At least Ireland and Italy are in the same group, so that mitigates it a bit, no excuse in England's group...
     
  45. Spacemans Bong

    Spacemans Bong chapeau rose SoSH Member

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    ITV are probably paying more than every other country combined for TV rights, if you want to know why England get only Saturday prime-time games there's your answer. 
     
    Japan aren't that good. It's a shame they lost and all, but substantially the same team as Saturday lost to the USA a few months ago. There's a reason why it was such a huge upset. 
     
    Edit: New Zealand-Namibia tonight. Oh boy...grab a Windhoek and toast Jacques Burger, then drink to forget the carnage you're going to see. 
     
    Argentina play Georgia on Friday night. I'll be furiously wanking to that one, as it's going to be scrum porn. The two nations that love scrummaging more than anybody else in the competition. If South Africa (who are number three in scrum-love) joined in that three-way (settle down, Beavis) I think I might actually whip it out. Argies will probably win by 20 though.  
     
  46. inter tatters

    inter tatters Well-Known Member Bronze Supporter SoSH Member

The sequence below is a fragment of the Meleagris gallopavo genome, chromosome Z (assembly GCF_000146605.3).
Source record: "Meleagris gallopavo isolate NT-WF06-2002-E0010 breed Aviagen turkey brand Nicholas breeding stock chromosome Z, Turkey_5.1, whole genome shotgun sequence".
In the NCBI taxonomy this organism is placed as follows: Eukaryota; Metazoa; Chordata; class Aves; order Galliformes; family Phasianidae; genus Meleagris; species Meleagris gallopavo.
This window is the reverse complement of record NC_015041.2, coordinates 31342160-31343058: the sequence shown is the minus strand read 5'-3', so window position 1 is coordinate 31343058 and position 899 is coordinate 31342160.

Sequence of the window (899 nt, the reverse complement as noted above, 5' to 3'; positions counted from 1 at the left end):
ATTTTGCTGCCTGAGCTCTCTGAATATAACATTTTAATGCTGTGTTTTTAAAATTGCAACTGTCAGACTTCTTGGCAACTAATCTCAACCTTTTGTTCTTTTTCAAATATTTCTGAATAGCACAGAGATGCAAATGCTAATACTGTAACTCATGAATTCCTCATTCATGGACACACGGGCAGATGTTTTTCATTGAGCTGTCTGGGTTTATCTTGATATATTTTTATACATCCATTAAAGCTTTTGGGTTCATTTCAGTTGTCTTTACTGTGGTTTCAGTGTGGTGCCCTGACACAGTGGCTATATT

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    Martin Castrogiovanni and his friends take righteous umbrage at being left out of your scrum porn.
     
  47. HoyaSoxa

    HoyaSoxa Member SoSH Member

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    I suppose you could make the tournament more fair by cutting out the 4 weakest sides and only playing at weekends, but it sure seems better for the growth of the sport to allow Japan (or the US), Canada, Uruguay and Namibia to participate. And the draw didn't do England too many favors, what with 3 of the current top 4 ranked sides in the world in the same group, Welsh injuries notwithstanding.
     
  48. ConigliarosPotential

    ConigliarosPotential Well-Known Member Silver Supporter SoSH Member